Spain classified La Palma as a disaster zone on Tuesday, a move that will trigger financial support for the island.
The government announced a first package of $12.3 million, which includes around $5 million to buy houses, with the rest to acquire furniture and essential household goods, government spokesperson Isabel Rodriguez said.
More aid, including for the rebuilding of public infrastructure, will be sent once the current emergency is over, the spokesperson added.
One resident who was evacuated last week from the village of Tacande de Arriba was delighted to find his house still standing and his pet cats unscathed.
"It's a good feeling, a fantastic feeling," said Gert Waegerle, 75, who fled the advancing lava with his five turtles on Friday, but had to leave the cats behind.
"I am super happy because in the end, everything turned out fine."
La Palma, home to about 85,000 people, is part of the volcanic Canary Islands, an archipelago off northwest Africa. The island is roughly 35 kilometers long and 20 kilometers wide at its broadest point.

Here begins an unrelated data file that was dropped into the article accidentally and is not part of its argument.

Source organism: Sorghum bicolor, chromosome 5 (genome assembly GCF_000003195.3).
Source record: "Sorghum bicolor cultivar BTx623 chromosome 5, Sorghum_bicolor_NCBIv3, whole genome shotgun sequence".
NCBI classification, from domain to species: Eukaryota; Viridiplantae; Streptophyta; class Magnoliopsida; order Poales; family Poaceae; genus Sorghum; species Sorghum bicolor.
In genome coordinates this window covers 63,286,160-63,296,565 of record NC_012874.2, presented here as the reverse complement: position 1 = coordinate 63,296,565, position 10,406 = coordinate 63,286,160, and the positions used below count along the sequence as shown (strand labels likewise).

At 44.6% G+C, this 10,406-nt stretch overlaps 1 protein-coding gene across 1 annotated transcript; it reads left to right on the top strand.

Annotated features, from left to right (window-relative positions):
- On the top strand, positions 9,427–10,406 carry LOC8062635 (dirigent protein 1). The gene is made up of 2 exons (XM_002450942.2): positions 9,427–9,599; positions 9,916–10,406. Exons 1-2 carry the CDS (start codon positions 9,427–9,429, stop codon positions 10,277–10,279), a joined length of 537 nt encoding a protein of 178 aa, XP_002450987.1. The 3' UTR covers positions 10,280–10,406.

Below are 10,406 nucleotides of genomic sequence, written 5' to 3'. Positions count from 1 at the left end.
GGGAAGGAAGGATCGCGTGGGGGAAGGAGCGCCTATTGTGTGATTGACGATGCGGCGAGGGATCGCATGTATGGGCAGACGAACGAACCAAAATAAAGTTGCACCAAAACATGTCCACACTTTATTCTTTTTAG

Lava from the eruption has devoured everything in its path, destroying 589 buildings and 21 kilometers of roads on La Palma. The lava now covers 258 hectares (637 acres), mostly farmland, according to a European Union satellite monitoring agency.
No deaths or serious injuries have been reported, thanks to the prompt evacuations of over 6,000 people.
Farming is one of the island’s economic mainstays, along with tourism, and the lava and ash has ruined crops and irrigation systems, endangered aviation and poses a significant health risk to those nearby.
No flights went in or out of La Palma’s airport for a fourth straight day because of a huge ash cloud. Volcanic ash is hazardous for aircraft engines.